RETAILERS GIVE MORE SCHOOL REWARDS

NEW YORK -- Shoppers doing the math are finding that groceries targeting the back-to-school crowd this year are not only highly convenient, they also offer financial rewards with every purchase.The trend toward convenience can be seen in back-to-school Center Store promotions, with retailers such as Schenectady, N.Y.-based Price Chopper promoting multi-packs of individual servings in its store circular

NEW YORK -- Shoppers doing the math are finding that groceries targeting the back-to-school crowd this year are not only highly convenient, they also offer financial rewards with every purchase.

The trend toward convenience can be seen in back-to-school Center Store promotions, with retailers such as Schenectady, N.Y.-based Price Chopper promoting multi-packs of individual servings in its store circular and on its Web site.

One circular included a four-page insert featuring the headlines "Stuff your lunch box with these munchies" and "Quick n Easy" paired with photographs of items like Nature Valley 24-pack granola bars at $3.99 and Hunt's Snack Pack puddings, a four-pack for 99 cents.

Perhaps indicative of an even bigger trend this year, the insert also touted the retailer's involvement in the "Tools for Schools" program -- in which the retailer rewards purchases with computers and musical instruments delivered to a school of the shopper's choosing.

Programs like "Tools for Schools" that provide a clear link between manufacturer, retailer and consumer are gaining in popularity and can help add value to the shopping experience, something every retailer should strive for, according to Mel Korn, chief executive officer of Collaborative Marketing Worldwide, New York.

"How do you make sure your manufacturers, through the retailers, are adding value to the shopping experience? That becomes the real battle cry of this situation," Korn said.

Some do it through back-to-school programs that are customized for individual retailers.

Wakefern Food Corp., Elizabeth, N.J., wholesaler for ShopRite supermarkets, used its Web site to alert shoppers that from Aug. 10 to 24, Price Plus Card holders automatically received one sweepstakes entry with the purchase of any one item from the retailer's Kids Club program. Winners would receive a savings bond in the amount of $2,500. The event was sponsored by ConAgra Foods, owner of the Hunt's and Healthy Choice brands, to name a few.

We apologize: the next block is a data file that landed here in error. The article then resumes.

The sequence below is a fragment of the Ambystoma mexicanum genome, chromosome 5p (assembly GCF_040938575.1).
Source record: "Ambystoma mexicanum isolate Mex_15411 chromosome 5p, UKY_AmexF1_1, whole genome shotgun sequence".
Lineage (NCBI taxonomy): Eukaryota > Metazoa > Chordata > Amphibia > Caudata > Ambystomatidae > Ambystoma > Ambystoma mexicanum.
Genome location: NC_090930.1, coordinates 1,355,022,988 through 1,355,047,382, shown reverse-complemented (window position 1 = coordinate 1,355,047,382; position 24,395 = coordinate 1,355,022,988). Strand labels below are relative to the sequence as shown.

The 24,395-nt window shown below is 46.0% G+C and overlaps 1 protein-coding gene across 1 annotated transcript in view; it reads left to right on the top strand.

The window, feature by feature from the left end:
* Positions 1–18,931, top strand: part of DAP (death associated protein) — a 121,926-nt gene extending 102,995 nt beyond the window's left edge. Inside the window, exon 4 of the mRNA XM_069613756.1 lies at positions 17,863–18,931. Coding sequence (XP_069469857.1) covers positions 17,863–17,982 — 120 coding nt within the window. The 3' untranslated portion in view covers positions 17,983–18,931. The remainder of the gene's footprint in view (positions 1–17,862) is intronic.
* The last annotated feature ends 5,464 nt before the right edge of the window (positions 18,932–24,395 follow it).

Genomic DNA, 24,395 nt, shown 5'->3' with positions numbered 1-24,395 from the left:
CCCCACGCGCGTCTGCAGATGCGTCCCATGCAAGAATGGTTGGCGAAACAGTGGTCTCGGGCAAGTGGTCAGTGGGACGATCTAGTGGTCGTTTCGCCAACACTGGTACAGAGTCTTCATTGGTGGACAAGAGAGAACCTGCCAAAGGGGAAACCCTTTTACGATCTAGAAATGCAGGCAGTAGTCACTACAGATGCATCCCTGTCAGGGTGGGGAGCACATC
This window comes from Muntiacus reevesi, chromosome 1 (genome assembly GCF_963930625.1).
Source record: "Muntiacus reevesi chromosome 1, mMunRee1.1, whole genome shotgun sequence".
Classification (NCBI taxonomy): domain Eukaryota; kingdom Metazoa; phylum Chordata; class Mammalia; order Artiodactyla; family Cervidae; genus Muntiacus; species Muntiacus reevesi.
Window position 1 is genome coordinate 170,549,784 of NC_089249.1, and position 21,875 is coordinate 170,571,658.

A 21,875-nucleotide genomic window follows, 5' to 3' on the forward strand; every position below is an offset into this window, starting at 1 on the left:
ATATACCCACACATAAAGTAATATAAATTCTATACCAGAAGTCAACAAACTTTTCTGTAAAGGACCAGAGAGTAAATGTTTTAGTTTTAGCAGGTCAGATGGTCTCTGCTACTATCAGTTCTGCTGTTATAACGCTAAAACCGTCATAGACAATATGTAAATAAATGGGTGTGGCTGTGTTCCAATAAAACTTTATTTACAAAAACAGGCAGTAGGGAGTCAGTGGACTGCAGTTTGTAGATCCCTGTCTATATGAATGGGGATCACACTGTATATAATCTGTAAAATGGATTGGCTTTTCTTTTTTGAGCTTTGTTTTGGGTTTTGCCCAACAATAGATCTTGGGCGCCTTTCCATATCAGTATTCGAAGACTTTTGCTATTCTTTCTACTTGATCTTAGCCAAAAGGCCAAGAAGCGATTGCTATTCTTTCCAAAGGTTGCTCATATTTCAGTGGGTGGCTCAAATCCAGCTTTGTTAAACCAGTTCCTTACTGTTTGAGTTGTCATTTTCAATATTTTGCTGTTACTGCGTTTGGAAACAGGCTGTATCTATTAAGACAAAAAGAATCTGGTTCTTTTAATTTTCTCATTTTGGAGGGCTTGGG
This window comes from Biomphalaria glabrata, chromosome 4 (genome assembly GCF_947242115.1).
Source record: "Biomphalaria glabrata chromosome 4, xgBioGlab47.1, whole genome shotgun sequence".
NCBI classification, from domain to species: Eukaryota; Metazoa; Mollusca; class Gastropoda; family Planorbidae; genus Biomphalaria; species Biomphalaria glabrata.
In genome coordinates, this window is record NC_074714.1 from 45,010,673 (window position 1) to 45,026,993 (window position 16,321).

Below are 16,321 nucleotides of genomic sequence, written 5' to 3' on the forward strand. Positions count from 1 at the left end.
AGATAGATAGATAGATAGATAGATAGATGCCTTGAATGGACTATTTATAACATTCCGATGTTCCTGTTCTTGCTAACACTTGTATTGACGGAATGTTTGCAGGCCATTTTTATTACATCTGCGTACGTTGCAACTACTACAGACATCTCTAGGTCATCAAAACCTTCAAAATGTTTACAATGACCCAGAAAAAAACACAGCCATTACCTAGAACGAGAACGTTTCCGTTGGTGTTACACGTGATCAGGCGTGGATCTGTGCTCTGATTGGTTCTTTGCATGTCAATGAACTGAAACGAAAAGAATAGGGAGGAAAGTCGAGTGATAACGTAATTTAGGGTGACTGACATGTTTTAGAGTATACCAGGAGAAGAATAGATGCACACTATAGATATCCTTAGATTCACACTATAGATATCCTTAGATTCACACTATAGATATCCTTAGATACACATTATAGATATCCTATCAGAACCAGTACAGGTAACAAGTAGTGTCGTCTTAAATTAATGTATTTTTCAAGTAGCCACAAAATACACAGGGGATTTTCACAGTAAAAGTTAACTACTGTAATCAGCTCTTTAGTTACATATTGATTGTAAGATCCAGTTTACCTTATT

Other retailers simply give shoppers money back during school days.

Denver-based King Soopers, a Kroger company, proclaims itself the place that "Gets You Ready" for school this year on its Web site. Through partnerships with numerous Center Store manufacturers, the chain offered shoppers money back on purchases: If they spent $50 to $99, they get $10 back for a future purchase and up to $60 back on purchases of $250 to $299. Qualifying products, which numbered more than 1,000 stockkeeping units and were marked with shelf tags in the store, included items from Frito-Lay, Kimberly Clark, Banquet, Gatorade, Lipton and Chef Boyardee, among others.

A&P, Montvale, N.J., dedicated a full "Back to School" page in its circular to different programs that help parents invest in the educational future of their child. Some of the manufacturers' programs highlighted included the General Mills "Box Top$ for Education," which offered consumers a chance to win 100 bonus box tops through Labor Day by purchasing cereal and Betty Crocker fruit snacks; Campbell's "Labels for Education," which offered 100 bonus labels with the purchase of any five Campbell's or Pepperidge Farm items; and Upromise, which is offering double and triple Upromise savings though Sept. 5 with purchases of items from Kellogg's, Keebler, Scott, Cottonelle, Huggies and Coca-Cola.

While these seasonal promotions will account for additional register rings, Korn told SN they can certainly be improved upon.

"These are very excellent programs to help build loyalty, but below the tip of the iceberg today is the issue that these grocery chains can really survive by differentiating themselves," Korn said. It just requires bundling items that are needed with discretionary items. For example, retailers could merchandise cereal in an aisle with backpacks to send the message that kids who eat the right breakfast will retain their learning, he said.